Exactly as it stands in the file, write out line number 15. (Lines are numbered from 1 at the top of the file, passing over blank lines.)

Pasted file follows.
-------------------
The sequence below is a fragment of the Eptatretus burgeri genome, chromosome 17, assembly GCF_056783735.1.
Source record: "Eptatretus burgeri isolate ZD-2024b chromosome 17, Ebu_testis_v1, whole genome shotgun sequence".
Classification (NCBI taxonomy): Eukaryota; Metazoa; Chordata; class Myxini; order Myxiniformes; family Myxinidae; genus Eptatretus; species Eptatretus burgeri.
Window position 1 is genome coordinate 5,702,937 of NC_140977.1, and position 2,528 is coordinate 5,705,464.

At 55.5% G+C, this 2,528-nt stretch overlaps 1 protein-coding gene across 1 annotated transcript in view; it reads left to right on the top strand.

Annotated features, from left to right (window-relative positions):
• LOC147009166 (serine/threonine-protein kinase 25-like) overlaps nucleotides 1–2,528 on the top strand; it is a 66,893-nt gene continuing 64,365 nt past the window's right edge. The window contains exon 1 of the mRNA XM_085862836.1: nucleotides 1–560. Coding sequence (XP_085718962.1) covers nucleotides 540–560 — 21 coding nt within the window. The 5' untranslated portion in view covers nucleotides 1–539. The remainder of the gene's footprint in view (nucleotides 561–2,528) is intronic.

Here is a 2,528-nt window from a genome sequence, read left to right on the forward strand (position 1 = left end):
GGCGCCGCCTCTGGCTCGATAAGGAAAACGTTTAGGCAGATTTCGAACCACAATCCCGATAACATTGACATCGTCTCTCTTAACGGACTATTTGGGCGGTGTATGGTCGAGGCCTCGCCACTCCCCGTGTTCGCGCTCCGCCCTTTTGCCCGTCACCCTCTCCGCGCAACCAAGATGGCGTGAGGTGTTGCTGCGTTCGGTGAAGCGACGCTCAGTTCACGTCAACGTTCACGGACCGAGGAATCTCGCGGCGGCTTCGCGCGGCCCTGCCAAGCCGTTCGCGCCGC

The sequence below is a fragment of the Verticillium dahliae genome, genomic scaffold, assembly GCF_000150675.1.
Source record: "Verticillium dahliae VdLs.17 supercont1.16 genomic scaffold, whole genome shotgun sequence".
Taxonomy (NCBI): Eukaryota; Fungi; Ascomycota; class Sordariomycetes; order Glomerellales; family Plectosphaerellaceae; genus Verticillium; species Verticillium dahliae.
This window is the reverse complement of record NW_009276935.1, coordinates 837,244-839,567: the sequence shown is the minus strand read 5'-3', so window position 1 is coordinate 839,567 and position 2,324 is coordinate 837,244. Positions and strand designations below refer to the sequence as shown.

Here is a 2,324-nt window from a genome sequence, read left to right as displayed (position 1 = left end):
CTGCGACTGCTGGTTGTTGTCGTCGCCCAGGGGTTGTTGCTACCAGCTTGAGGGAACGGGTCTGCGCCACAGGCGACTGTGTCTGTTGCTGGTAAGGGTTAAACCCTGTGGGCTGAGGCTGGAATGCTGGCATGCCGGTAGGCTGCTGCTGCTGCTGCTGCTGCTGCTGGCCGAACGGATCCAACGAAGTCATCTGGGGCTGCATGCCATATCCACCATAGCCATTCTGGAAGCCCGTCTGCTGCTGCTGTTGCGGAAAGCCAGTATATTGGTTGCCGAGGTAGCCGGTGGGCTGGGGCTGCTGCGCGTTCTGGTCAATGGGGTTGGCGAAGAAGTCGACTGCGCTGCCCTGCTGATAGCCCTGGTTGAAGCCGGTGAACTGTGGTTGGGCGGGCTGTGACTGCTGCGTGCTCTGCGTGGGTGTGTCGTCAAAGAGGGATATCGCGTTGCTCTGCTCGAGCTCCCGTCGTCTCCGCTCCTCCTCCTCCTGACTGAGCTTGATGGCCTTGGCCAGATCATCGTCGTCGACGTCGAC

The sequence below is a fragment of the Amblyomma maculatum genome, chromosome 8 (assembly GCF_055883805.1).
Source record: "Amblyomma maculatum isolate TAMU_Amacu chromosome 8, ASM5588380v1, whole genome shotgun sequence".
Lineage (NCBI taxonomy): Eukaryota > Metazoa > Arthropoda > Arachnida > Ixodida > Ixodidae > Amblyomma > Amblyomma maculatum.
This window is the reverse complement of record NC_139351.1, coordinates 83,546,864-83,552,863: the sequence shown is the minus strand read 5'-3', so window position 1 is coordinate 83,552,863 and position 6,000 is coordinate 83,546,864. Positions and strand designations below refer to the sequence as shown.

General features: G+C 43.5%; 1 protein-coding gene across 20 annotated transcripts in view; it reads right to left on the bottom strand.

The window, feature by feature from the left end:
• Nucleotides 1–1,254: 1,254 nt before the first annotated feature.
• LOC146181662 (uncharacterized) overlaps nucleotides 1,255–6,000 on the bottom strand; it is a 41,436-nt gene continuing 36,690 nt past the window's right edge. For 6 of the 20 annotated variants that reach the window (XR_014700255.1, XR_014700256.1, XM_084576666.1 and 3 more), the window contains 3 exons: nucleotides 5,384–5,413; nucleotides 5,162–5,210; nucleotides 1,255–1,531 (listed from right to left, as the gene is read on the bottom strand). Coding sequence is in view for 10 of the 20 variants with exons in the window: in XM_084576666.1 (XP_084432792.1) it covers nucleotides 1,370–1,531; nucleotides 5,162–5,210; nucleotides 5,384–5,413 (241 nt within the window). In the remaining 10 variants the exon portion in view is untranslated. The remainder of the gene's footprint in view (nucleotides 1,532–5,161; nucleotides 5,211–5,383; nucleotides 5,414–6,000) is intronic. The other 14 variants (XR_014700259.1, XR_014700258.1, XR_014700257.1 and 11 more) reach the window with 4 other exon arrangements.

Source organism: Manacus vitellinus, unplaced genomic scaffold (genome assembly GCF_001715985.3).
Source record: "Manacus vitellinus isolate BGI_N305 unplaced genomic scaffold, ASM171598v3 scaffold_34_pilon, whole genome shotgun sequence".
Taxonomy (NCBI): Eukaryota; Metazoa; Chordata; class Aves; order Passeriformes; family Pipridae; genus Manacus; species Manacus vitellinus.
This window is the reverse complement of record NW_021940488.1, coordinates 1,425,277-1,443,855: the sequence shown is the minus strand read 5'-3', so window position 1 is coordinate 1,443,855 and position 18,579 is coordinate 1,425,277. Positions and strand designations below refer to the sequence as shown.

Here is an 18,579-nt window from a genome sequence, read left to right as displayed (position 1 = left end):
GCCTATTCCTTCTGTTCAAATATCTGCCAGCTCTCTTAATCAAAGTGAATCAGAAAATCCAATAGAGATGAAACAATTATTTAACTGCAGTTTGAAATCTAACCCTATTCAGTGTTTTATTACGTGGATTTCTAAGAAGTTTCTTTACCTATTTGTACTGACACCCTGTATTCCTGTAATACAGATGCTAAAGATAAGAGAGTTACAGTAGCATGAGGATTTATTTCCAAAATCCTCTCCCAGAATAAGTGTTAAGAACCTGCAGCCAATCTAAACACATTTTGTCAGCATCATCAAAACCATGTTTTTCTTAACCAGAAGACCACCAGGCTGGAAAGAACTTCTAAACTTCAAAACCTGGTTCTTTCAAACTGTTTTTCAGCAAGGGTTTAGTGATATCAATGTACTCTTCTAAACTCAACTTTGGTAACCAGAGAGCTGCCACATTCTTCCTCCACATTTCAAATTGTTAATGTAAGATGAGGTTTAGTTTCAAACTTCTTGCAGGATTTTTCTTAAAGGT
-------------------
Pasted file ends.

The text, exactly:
CTGCGACTGCTGGTTGTTGTCGTCGCCCAGGGGTTGTTGCTACCAGCTTGAGGGAACGGGTCTGCGCCACAGGCGACTGTGTCTGTTGCTGGTAAGGGTTAAACCCTGTGGGCTGAGGCTGGAATGCTGGCATGCCGGTAGGCTGCTGCTGCTGCTGCTGCTGCTGCTGGCCGAACGGATCCAACGAAGTCATCTGGGGCTGCATGCCATATCCACCATAGCCATTCTGGAAGCCCGTCTGCTGCTGCTGTTGCGGAAAGCCAGTATATTGGTTGCCGAGGTAGCCGGTGGGCTGGGGCTGCTGCGCGTTCTGGTCAATGGGGTTGGCGAAGAAGTCGACTGCGCTGCCCTGCTGATAGCCCTGGTTGAAGCCGGTGAACTGTGGTTGGGCGGGCTGTGACTGCTGCGTGCTCTGCGTGGGTGTGTCGTCAAAGAGGGATATCGCGTTGCTCTGCTCGAGCTCCCGTCGTCTCCGCTCCTCCTCCTCCTGACTGAGCTTGATGGCCTTGGCCAGATCATCGTCGTCGACGTCGAC